Given this assessment I am pretty sure I'm going to continue to use Whisper. How ought I use it and similar classification tools responsibly? I figure I should try to be on my guard about inaccuracies, especially biased ones. If I publish output, I should be transparent and acknowledge the provenance of the transcription, sharing authorship in the metadata. Maybe I should make sure to tell people I know about it, especially those who currently make captions and transcripts manually, especially those who do so for money, so they have a shot at automating the tedious work and spending their time on more valuable things. And I should try to be aware of social movements that articulate ethical frameworks for using or abjuring these tools, in case I ought to change my mind.


David Weinberger
23 Dec 2022, 11:51 a.m.

Really helpful and thorough! I had been using which is quite accurate and relatively inexpensive, but you make a great case for Whisper. Thanks, Sumana!

Eric Johansson
26 Dec 2022, 13:22 p.m.

I think Stalin addressed the issue of large corpus versus individual ownership when he said. "one death is a tragedy, one million is a statistic". If a person's artwork, speech sample, whatever is used in training a machine learning system, that individual contribution has infinitesimal value. It's only when millions of samples are used does the aggregate have any value.

A second perspective is whether the natural analogs to machine learning? Many artists, on up achieving commercial success had studios with dozens or even hundreds of wet neural networks that trained using training sets and corrections to replicate the artist's work. Today, we use dry neural nets to do the same thing. It's just faster and more accurate.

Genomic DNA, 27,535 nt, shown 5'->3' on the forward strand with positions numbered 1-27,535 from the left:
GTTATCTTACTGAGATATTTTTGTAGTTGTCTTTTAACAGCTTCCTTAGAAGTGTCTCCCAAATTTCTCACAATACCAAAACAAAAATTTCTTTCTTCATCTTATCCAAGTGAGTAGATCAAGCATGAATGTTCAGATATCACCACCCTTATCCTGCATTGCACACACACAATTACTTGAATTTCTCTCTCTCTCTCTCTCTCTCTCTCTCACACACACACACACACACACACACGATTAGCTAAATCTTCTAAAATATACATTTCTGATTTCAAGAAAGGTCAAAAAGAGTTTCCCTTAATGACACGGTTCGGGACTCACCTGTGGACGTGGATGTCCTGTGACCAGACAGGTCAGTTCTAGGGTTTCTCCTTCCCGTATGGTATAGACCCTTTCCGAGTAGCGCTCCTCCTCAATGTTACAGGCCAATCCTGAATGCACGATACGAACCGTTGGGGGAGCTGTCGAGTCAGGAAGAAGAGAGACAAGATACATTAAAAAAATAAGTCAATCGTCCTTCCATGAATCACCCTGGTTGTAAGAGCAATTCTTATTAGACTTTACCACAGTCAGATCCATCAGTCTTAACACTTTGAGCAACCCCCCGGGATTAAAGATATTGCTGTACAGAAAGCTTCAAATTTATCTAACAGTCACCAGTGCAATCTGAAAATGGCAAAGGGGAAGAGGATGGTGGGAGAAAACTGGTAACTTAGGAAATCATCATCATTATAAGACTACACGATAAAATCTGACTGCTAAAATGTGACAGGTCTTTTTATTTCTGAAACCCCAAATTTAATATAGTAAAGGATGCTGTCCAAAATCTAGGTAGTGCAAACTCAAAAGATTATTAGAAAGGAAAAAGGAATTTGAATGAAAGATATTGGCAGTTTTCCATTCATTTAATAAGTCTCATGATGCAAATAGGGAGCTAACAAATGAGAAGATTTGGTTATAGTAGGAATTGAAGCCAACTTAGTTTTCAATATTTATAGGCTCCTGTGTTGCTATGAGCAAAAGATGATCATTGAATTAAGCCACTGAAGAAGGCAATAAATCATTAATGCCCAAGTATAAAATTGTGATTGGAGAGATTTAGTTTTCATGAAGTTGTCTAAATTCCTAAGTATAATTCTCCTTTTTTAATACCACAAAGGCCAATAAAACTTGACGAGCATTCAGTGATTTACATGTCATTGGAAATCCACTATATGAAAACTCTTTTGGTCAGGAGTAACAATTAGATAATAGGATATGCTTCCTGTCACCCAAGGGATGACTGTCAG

When the wet neural net tried to create their own work, they are influenced by what they have seen and done in the past hence the phrase "in the style of". Dry neural nets again do the same thing, just faster and with greater flexibility.

Wet neural nets have been and will be accused of plagiarism and forgery when they create something too close "to the style of" .... Dry neural nets can do the same thing if told to do so but in that case, if the person telling them what to do that should be held responsible for plagiarism and forgery.

The natural conclusion of the anti-machine learning is that at some point, one will not be of the create without paying the tax to the work that is similar to yours. Creation will slow down and stop because all current work is derived from what a person learned in the past.

At the end of the day, human learning and machine learning is fundamentally the same process. There are different mechanisms internally, different kinds of errors that may lead to new creations, but at the end, stimulus plus training generates output. Similar stimulus and training generates similar output.